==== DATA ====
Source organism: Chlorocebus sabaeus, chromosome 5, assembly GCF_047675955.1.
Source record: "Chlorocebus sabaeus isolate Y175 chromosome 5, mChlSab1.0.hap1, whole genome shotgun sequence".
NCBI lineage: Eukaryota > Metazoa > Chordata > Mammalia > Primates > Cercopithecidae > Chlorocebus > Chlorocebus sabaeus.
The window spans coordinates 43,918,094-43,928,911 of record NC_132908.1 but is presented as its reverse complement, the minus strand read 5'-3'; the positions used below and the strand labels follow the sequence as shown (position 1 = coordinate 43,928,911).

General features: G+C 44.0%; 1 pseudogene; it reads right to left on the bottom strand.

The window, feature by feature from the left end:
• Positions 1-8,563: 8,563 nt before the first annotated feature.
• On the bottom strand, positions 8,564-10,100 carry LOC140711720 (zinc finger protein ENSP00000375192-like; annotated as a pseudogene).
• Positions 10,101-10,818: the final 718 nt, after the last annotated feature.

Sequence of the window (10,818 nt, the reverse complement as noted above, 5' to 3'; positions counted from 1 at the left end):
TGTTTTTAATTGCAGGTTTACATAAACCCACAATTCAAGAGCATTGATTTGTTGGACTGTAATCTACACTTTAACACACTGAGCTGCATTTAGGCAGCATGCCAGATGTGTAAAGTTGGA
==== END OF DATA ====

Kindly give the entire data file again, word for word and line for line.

Source organism: Chlorocebus sabaeus, chromosome 5, assembly GCF_047675955.1.
Source record: "Chlorocebus sabaeus isolate Y175 chromosome 5, mChlSab1.0.hap1, whole genome shotgun sequence".
NCBI lineage: Eukaryota > Metazoa > Chordata > Mammalia > Primates > Cercopithecidae > Chlorocebus > Chlorocebus sabaeus.
The window spans coordinates 43,918,094-43,928,911 of record NC_132908.1 but is presented as its reverse complement, the minus strand read 5'-3'; the positions used below and the strand labels follow the sequence as shown (position 1 = coordinate 43,928,911).

General features: G+C 44.0%; 1 pseudogene; it reads right to left on the bottom strand.

The window, feature by feature from the left end:
• Positions 1-8,563: 8,563 nt before the first annotated feature.
• On the bottom strand, positions 8,564-10,100 carry LOC140711720 (zinc finger protein ENSP00000375192-like; annotated as a pseudogene).
• Positions 10,101-10,818: the final 718 nt, after the last annotated feature.

Sequence of the window (10,818 nt, the reverse complement as noted above, 5' to 3'; positions counted from 1 at the left end):
TGTTTTTAATTGCAGGTTTACATAAACCCACAATTCAAGAGCATTGATTTGTTGGACTGTAATCTACACTTTAACACACTGAGCTGCATTTAGGCAGCATGCCAGATGTGTAAAGTTGGA